|dc.description.abstract||Device identification, as human identification has been, has become critical to mitigate growing security problems. In the era of ubiquitous computing, it is important to ensure universal device identities that are versatile in number of ways, for example, to enhance computer security or to enable large-scale data capture, management and analysis. For device identities, simple labeling works only if they are properly managed under a highly controlled environment. We can also impose hard-coded serial numbers into non-volatile memories but it is well known that this is expensive and vulnerable to security attacks. Hence, it is desirable to develop reliable and secure device identification methods using fingerprint-like characteristics of the electronic devices.
As technology scales, process variation has become the most critical barrier to overcome for modern chip development. Ironically, there are some research works to exploit the aggressive process variation for the identification of individual devices. They find measurable physical characteristics that are unique to each integrated circuit. Among them, device identification using initial power-up values of SRAM cells, called SRAM fingerprints, has been emphasized lately in part due to the abundant availability of SRAM cells in modern microprocessors. More importantly, since the cross-coupled inverter structure of each SRAM cell amplifies even the small mismatches between two inverter nodes, it is thus very sensitive to and maximizes the effect of random process variation, making SRAM fingerprints to acquire great features as a naturally inherent device ID.
Therefore, this work focuses on achieving reliable device identification using SRAM fingerprints. As of date, this dissertation shows the most comprehensive feature characterization of SRAM fingerprints based on the large datasets measured from the real devices under various environmental conditions. SRAM fingerprints in three different process technologies - IBM 32nm SOI technology, IBM 65nm bulk technology, and TSMC 90nm low-k dielectric technology - have been investigated across different temperatures or voltages. By using formal statistical tools, the required features for SRAM fingerprints necessary to be usable as device IDs - uniqueness, randomness, independence, reproducibility, etc. - have been empirically proven.
As some of the previous works mentioned, there is an inherent unreliability of the initial states of SRAM cells so that there is always some chance of errors during identification process. It is observed that, under environmental variations, the instability aggravates even more. Most of the previous work, however, ignores the temperature dependence of the SRAM power-up values, which turns out to be critical against our past speculations and becomes a real challenge in realizing a reliable SRAM-based device identification. Note that temperature variation will not be negligible in many situations, for example, authentication of widely distributed sensors.
We show that it is possible to achieve SRAM-based device identification system that reliably operates under a wide range of temperatures. The proposed system is composed of three major steps: enrollment, system evaluation, and matching. During the enrollment process, power-up samples of SRAM fingerprints are captured from each manufactured device and the feature information or characterization identifier (CID) is characterized to generate a representative fingerprint value associated with the product device. By collecting the samples and the CIDs, system database gets constructed before distributing devices to the field. During the matching process, we take a single sample fingerprint of a power-cycle experiment, the field identifier (FID), and perform a match against a repository of CID's of all manufactured devices. There is an additional monitoring subsystem, called system evaluation, that estimates the system accuracy with the system database. It controls the system parameters while maintaining the system accuracy requirement.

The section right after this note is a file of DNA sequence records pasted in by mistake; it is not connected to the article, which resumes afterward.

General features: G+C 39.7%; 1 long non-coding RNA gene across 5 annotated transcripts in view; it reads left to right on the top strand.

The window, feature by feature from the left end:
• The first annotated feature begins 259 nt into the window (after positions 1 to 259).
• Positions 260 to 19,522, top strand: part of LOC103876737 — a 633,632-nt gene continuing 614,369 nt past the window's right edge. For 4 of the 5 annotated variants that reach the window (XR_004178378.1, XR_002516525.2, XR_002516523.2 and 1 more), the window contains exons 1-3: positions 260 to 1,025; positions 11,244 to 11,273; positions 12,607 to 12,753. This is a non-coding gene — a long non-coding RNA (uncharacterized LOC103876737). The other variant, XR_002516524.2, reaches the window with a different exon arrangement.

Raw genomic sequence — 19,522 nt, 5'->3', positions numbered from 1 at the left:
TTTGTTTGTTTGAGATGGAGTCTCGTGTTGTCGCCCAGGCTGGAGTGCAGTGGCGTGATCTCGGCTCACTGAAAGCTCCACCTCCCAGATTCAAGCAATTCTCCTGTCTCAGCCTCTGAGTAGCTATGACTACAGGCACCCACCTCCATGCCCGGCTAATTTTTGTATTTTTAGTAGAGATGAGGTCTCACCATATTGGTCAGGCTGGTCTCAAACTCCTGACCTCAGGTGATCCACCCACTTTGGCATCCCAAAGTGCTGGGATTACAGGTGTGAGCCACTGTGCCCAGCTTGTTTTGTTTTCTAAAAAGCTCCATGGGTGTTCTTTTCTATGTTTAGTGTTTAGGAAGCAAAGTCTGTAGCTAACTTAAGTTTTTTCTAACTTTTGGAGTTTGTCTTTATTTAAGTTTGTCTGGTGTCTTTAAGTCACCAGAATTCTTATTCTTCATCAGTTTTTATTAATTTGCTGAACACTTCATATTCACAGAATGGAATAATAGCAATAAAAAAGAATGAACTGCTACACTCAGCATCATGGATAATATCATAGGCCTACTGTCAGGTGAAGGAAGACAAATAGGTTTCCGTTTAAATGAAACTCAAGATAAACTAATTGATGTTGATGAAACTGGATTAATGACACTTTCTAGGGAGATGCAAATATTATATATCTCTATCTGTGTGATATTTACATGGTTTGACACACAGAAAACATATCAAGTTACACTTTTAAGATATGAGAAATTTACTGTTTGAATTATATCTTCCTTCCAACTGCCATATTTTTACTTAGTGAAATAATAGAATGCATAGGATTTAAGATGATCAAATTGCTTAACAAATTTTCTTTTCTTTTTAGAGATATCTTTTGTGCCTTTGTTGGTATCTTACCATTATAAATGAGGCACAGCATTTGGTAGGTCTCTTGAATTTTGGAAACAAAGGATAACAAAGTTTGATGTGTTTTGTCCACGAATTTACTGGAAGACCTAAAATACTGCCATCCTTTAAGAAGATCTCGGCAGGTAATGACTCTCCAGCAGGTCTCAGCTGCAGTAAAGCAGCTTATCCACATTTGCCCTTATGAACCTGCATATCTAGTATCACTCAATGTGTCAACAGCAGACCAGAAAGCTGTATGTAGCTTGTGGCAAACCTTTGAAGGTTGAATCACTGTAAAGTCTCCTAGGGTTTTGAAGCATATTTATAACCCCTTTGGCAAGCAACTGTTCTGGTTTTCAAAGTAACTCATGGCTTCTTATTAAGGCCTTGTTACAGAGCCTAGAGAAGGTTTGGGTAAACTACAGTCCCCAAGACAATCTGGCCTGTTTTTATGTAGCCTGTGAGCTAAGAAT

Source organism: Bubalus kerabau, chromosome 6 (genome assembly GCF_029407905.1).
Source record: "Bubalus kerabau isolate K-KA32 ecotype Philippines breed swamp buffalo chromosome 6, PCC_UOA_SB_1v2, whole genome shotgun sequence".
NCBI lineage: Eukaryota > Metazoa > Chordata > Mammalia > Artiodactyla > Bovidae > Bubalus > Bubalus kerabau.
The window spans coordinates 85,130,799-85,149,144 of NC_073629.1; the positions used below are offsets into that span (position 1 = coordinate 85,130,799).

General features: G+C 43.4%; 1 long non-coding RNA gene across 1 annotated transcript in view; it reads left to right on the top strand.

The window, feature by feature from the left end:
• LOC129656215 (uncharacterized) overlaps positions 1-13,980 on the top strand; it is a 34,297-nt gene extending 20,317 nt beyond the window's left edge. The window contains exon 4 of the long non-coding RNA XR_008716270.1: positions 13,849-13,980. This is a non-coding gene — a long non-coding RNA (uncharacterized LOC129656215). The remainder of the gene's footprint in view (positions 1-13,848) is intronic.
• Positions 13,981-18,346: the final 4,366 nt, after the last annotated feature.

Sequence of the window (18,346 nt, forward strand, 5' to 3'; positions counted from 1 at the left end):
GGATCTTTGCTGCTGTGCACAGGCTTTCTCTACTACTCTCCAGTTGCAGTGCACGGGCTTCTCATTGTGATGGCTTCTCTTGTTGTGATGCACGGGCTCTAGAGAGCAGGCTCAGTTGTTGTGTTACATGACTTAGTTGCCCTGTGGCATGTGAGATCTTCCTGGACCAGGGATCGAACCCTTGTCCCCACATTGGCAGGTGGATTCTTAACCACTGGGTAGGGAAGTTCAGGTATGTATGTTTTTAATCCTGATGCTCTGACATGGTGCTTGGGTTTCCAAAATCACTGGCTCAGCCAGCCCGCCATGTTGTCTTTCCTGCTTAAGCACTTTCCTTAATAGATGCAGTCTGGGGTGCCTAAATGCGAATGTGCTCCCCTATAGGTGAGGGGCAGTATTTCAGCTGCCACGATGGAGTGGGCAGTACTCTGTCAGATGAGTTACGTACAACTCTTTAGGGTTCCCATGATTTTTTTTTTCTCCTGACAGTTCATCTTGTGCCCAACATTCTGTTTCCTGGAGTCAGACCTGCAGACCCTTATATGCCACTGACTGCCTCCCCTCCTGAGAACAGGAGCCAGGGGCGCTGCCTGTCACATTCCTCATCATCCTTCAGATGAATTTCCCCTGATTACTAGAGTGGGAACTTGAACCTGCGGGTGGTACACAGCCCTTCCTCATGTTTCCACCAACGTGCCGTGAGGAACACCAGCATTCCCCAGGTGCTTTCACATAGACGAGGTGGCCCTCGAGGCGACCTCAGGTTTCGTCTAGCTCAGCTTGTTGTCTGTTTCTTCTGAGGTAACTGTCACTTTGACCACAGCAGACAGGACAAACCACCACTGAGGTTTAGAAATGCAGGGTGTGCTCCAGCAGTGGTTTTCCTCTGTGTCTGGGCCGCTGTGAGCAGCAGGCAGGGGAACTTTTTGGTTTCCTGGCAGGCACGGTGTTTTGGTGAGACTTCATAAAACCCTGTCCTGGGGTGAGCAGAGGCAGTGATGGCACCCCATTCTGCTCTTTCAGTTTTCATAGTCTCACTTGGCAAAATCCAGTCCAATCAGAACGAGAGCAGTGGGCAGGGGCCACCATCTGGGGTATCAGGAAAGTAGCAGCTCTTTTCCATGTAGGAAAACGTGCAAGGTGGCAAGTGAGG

This work delivers a total-package statistical framework that raises design issues of each step and provides systematic solutions to deal with these inter-related issues. We provide statistical methods to determine sample size for the enrollment of chip identities, to generate the representative fingerprint features with the limited number of test samples, and to estimate the system performance along with the proposed system parameter values and the confidence interval of the estimation. A novel matching scheme is proposed to improve the system accuracy and increase population coverage under environmental variations, especially temperature variation. Several advanced mechanisms to exploit the instability for our benefit is also discussed along with supporting state-of-the-art circuit technologies. All these pioneering theoretical frameworks have been validated by the comprehensive empirical analysis based on the real SRAM fingerprint datasets introduced earlier.
This dissertation covers a wide range of multidisciplinary research areas including solid-state device physics, computer security, biometrics, statistics, and pattern matching. The main contribution here is that this work provides a comprehensive interdisciplinary framework to enable reliable SRAM fingerprinting, even if the fingerprint, depending on ambient conditions, exhibits nondeterministic behaviors. Furthermore, the interdisciplinary bases introduced in our work are expected to provide generic fundamental methodologies that apply to device fingerprints in general, not just to SRAM fingerprints.||